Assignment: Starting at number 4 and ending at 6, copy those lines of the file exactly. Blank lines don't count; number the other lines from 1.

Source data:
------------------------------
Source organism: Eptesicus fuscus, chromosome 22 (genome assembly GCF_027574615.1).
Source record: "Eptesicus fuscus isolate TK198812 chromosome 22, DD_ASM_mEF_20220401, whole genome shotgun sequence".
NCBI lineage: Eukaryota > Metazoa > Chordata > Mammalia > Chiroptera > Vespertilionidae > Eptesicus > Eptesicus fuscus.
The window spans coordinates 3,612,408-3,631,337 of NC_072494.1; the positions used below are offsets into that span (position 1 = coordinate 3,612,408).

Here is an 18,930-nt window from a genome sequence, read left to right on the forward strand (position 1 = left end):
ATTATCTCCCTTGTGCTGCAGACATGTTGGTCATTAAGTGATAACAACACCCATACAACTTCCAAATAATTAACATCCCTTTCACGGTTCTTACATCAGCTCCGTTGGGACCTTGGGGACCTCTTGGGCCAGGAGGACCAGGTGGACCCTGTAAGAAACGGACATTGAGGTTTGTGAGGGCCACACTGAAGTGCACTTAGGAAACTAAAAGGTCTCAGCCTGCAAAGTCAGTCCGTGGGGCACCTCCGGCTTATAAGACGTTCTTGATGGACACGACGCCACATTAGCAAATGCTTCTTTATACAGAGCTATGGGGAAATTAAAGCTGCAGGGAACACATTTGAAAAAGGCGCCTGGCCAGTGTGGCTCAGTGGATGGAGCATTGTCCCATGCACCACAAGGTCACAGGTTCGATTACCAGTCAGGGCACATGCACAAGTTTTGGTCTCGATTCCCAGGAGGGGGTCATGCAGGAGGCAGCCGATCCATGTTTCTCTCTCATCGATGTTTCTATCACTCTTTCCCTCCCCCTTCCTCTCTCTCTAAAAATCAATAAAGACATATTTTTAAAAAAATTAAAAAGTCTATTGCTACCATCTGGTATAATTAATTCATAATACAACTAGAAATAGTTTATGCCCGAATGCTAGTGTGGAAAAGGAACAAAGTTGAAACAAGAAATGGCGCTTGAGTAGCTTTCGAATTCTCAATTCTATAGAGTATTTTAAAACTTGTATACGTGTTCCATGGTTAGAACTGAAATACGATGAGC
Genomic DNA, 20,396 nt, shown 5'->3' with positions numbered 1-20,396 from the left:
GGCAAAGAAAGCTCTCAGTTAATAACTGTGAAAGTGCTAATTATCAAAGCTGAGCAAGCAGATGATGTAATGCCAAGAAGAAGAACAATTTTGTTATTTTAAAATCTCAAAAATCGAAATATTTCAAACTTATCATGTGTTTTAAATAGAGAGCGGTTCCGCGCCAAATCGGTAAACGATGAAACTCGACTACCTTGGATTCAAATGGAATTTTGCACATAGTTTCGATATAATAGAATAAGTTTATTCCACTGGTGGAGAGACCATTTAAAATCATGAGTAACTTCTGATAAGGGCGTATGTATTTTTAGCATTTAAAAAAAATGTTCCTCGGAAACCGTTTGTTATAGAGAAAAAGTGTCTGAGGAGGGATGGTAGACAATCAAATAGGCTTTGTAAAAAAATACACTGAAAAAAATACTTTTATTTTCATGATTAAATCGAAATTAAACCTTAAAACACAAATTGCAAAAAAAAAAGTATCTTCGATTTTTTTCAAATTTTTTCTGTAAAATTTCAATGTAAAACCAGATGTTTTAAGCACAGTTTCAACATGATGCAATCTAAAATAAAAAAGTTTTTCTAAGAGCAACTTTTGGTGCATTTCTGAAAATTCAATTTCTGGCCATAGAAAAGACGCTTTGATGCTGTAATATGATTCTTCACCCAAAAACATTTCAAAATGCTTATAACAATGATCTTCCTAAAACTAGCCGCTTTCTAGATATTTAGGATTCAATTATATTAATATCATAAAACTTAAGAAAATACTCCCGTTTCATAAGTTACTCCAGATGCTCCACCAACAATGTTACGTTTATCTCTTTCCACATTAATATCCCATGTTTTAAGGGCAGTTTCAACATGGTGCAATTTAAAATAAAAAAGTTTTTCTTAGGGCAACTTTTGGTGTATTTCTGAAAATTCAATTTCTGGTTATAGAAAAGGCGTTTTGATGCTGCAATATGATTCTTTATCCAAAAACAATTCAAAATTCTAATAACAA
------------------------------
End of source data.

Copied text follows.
The window spans coordinates 3,612,408-3,631,337 of NC_072494.1; the positions used below are offsets into that span (position 1 = coordinate 3,612,408).

Here is an 18,930-nt window from a genome sequence, read left to right on the forward strand (position 1 = left end):
ATTATCTCCCTTGTGCTGCAGACATGTTGGTCATTAAGTGATAACAACACCCATACAACTTCCAAATAATTAACATCCCTTTCACGGTTCTTACATCAGCTCCGTTGGGACCTTGGGGACCTCTTGGGCCAGGAGGACCAGGTGGACCCTGTAAGAAACGGACATTGAGGTTTGTGAGGGCCACACTGAAGTGCACTTAGGAAACTAAAAGGTCTCAGCCTGCAAAGTCAGTCCGTGGGGCACCTCCGGCTTATAAGACGTTCTTGATGGACACGACGCCACATTAGCAAATGCTTCTTTATACAGAGCTATGGGGAAATTAAAGCTGCAGGGAACACATTTGAAAAAGGCGCCTGGCCAGTGTGGCTCAGTGGATGGAGCATTGTCCCATGCACCACAAGGTCACAGGTTCGATTACCAGTCAGGGCACATGCACAAGTTTTGGTCTCGATTCCCAGGAGGGGGTCATGCAGGAGGCAGCCGATCCATGTTTCTCTCTCATCGATGTTTCTATCACTCTTTCCCTCCCCCTTCCTCTCTCTCTAAAAATCAATAAAGACATATTTTTAAAAAAATTAAAAAGTCTATTGCTACCATCTGGTATAATTAATTCATAATACAACTAGAAATAGTTTATGCCCGAATGCTAGTGTGGAAAAGGAACAAAGTTGAAACAAGAAATGGCGCTTGAGTAGCTTTCGAATTCTCAATTCTATAGAGTATTTTAAAACTTGTATACGTGTTCCATGGTTAGAACTGAAATACGATGAGC